Another creative approach to addressing this issue was implemented at the University of Pittsburgh by enterprising students. Seeing so much food go to waste after events like club meetings, departmental socials, and campus speakers, they created a Facebook group to post when there was leftover food, where it was, and how long it would be there. Word spread, and quickly they saw students happily converge on the site to get the free food.

While this group succeeded in creating a simple and organic way to ensure food wasn’t going to waste by knowing that college students wouldn’t pass up free food, an unintended benefit was just that – the widely adopted “poor college kid” mindset was a great equalizer. Students experiencing greater food insecurity were not only able to meet their needs with this leftover food, but do so in a way free from shame, as any one of their peers could show up regardless of economic status.

College campuses can often be overlooked when strategizing food recovery efforts due to the transitional nature of the population. Swipe Out Hunger, Sharing Excess, and Food Recovery Network join Food Rescue Conference 2023 this October to discuss hidden opportunities on your local campuses for reducing food waste, combatting hunger, and potential partnerships for funding, volunteers & more!

Beyond integrating college campuses into the food recovery model for both sources of food and recipients, the operational logistics of redistributing surplus food from campus to community members in need provides students an opportunity to get involved, and breaks down the arbitrary barrier between people who are food insecure and those who are not. Engaging students in the work of food recovery not only creates life-long advocates of food recovery, but has the opportunity to begin to erode the false narrative between those that “do charitable work” and those who “benefit” from it.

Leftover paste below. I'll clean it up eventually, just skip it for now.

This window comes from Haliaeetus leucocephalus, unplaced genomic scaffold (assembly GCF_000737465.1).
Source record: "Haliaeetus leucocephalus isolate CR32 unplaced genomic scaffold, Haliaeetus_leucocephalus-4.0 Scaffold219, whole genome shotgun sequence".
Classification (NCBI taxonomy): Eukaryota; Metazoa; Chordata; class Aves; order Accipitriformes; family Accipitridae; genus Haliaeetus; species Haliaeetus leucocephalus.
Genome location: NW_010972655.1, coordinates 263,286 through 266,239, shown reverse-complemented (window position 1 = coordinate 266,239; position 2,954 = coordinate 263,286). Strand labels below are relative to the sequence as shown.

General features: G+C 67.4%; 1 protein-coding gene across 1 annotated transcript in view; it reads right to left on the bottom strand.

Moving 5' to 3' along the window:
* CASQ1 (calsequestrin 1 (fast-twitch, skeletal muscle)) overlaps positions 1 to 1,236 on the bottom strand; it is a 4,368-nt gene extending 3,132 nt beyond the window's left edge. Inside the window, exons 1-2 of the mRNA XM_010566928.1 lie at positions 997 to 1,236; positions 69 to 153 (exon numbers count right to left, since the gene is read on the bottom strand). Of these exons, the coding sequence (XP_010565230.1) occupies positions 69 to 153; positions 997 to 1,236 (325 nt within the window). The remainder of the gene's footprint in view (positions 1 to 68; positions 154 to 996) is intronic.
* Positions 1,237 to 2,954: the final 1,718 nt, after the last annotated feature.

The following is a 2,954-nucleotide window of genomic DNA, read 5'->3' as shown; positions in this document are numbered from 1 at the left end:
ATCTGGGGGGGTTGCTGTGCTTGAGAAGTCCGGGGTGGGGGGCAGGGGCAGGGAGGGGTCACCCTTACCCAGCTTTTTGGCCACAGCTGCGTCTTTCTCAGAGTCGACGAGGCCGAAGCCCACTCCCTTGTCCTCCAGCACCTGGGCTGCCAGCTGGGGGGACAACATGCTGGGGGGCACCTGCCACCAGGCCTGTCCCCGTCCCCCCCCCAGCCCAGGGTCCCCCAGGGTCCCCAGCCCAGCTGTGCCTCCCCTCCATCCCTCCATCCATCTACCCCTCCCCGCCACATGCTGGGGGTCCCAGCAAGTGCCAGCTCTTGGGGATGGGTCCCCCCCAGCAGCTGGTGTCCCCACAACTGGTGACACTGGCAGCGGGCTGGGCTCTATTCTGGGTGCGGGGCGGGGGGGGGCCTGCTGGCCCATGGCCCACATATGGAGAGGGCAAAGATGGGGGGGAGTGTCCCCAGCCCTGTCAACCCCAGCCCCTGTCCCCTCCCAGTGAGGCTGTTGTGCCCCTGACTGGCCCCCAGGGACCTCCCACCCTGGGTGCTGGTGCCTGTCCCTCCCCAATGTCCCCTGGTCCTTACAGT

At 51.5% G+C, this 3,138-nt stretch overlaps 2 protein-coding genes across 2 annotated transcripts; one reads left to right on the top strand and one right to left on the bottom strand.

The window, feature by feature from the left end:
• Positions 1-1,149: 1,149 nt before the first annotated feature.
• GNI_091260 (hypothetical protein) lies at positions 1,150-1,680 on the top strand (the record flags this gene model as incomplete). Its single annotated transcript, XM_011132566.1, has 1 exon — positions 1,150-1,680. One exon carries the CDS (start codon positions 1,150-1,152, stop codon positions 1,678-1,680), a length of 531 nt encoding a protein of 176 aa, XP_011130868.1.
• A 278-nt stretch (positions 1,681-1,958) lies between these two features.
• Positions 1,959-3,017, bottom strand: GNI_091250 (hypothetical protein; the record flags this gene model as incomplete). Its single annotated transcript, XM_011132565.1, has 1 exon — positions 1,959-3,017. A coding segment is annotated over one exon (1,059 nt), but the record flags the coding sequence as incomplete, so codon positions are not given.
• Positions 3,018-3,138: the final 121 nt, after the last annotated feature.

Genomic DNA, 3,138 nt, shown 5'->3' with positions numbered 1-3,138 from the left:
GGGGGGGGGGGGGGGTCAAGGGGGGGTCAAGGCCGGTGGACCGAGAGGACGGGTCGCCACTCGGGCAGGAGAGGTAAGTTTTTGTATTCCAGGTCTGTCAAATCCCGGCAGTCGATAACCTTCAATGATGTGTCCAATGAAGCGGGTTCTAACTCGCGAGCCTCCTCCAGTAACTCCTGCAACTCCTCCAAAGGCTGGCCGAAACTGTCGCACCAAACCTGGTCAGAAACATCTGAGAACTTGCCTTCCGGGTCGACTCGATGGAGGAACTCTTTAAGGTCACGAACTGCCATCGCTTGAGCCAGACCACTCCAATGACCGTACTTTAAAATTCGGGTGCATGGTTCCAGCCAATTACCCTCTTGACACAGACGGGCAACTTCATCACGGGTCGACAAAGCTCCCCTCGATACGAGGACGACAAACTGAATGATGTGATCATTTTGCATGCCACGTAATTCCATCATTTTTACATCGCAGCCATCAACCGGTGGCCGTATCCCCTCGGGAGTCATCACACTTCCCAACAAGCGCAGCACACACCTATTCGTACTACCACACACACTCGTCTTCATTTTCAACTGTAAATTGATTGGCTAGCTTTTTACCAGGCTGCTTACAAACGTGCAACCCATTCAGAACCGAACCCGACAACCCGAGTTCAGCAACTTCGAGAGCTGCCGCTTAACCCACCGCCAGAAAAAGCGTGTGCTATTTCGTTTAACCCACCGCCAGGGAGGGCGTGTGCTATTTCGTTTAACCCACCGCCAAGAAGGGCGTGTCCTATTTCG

Collaboration between campuses and food rescue organizations through innovative programs begin to tackle multiple issues at once – food waste, food access, and food dignity. College campuses are a microcosm of the larger community, and when we approach these relationships from a full circle mindset, we’re able to have the greatest impact possible. Getting students involved, addressing student hunger, and preventing food waste on campuses all should be on our radar as food rescue organizations.

Food dignity is a complex and nuanced concept within food access, but important as it asks us to consider best ways to offer nutrition that is diverse, accessible, culturally appropriate, and still approachable – all while eliminating shameful barriers that make asking for food assistance more difficult.

Join this free webinar “Promoting Food Dignity Within Food Recovery” on September 19 feat. Clancy Harrison, founder of the Food Dignity® Movement, and Victoria Della Rocca, RD, LDN.


If you’re interested in more information about tackling the pressing issues of hunger and food waste on college campuses through meaningful relationships, the Food Rescue Conference this October will include the following sessions:

  • “Campus Collaborations: Addressing Hunger, Food Waste & Partnership on Campuses in Our Communities” feat. a panel of Swipe Out Hunger, Sharing Excess, and Food Recovery Network – three organizations working hard to address hunger on college campuses through food rescue
  • “How to Start a Food Rescue”

Join us virtually October 12-13 as we bring together thought leaders, activists, and innovators in the field of food rescue to explore fresh ideas and strategies to tackle food waste, as well as new ways to think about how we provide better food access to community members experiencing food insecurity.